Comic Book & TV Letterheads From the Past

In today’s email-centric world there doesn’t seem to much place for the humble letterhead, but in decades gone by they were as essential a business tool as a phone or a pen. A quality letterhead was a way of verifying the authenticity of a letter as well as the credentials of the sender and as a result, everyone had them.

This week Retronaut has been showcasing the letterheads of everyone from Adolf Hitler to David Bowie and, while they’re all fascinating, some of the most creative ones come from the legends of the entertainment industry. I’ve pulled out a few choice examples which I thought would be of interest to you dear Bunkerites. Who knows, if you’re old enough to have written a fan letter to one of these people, you may even have a genuine one of these kicking around somewhere!

Fawcett Comics - 1942

Charles Schulz - 1958

The Star Wars Corporation - 1976

Paramount Pictures - 1978

The Muppets Show Fan Club - 1981

Marvel Comics - 1982

Lucas Film - 1982

You can view the full collection over at Retronaut.

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Practitioners 38: Jeff Smith

Jeff Smith was born in McKees Rocks, Pennsylvania in 1960 and grew up in Columbus, Ohio, where he now lives.

The Valley (Bone, Jeff Smith, 1992)

Smith learned about cartooning from comic strips, comic books and animated television shows. He has cited Charles M Schulz’s Peanuts as a very early influence on his understanding of comics, some of the style of which are highly visible in Smith’s tome Bone, now a classic of the medium. He has also named Walt Kelly’s Pogo, which he discovered at the age of nine, as his biggest influence in writing comics. Smith began to create comics with the ‘Bone’ characters as early as 1970, at about the age of 10.

Smith graduated in 1978 from Thomas Worthington High School in Worthington, Ohio, where he was a classmate of Jim Kammerud; later on in 1986, Smith and Kammerud would co-found Charcater Builders, an animation studio in Columbus where Smith worked until 1992. After high school. Smith attended the Ohio Stae University where he created a comic strip called ‘Thorn’ for the Campus Newspaper ‘ The Lantern’ which included some of the characters from the Bone series.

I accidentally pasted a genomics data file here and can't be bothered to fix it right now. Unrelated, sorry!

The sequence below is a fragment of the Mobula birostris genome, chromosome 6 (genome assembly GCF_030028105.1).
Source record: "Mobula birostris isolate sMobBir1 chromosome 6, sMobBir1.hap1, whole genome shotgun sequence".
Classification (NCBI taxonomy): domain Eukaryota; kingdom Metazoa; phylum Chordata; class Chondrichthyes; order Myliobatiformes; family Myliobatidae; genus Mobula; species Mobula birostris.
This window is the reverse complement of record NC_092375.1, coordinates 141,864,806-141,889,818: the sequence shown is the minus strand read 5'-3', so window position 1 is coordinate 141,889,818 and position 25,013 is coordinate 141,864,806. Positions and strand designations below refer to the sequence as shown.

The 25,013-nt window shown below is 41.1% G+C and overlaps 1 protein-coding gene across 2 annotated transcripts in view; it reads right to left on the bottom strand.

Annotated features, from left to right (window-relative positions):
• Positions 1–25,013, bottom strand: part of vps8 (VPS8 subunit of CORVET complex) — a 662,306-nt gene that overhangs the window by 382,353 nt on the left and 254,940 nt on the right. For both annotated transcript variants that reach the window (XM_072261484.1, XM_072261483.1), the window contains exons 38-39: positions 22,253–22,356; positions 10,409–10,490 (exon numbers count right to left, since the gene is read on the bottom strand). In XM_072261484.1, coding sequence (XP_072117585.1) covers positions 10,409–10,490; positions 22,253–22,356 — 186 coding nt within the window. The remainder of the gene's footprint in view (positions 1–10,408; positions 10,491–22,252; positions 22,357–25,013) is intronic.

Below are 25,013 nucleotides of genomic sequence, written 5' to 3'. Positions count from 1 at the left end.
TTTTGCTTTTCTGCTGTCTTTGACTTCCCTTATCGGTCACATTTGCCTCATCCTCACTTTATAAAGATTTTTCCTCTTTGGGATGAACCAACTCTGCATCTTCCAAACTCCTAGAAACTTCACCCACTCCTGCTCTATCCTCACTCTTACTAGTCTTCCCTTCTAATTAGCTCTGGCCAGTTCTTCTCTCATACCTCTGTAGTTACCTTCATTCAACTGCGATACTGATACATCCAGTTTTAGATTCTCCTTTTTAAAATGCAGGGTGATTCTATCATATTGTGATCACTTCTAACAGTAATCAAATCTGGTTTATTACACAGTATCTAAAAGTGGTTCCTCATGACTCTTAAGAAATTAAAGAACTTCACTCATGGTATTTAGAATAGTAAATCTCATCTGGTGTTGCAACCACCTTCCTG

In 1991, Smith created his company, simply entitled, Cartoon Books, in order to publish his comic book series Bone. Smith published 55 issues of Bone between 1991 and 2004, blending influences from Walt Kelly, Carl Barks and J.R.R. Tolkien. The black and white tale of Bone, Phoney Bone and Fone Bone into the mysterious valley populated by the Great Dragon, talking mammals,a beautiful young girl named Thorn, her grandmother and a horde of carnivorous fur balls named Rat Creatures, among others proved popular in individual format of 55 issues and 9 volumes were collected to present them. However, its the Bone saga in its entirety that reveals the depth and clarity of vision (as well as the lunacy and oddity) of Smith’s vision. Broad mythical themes play to Warner Bros cartoon physics (the snow falls out of the sky in a blanket in one go instead of as snowflakes and old ladies can outrun cows) in a story of immense scope and no shortage of silliness. Smith dotes on his characters, allowing each one to breathe and develop independently of all others, blending disparate characteristics and even dialogue styles to forma complete, populated and diverse world filled with giant, flat insects, giant mountain based wild cats and mysterious warrior cults (no, seriously).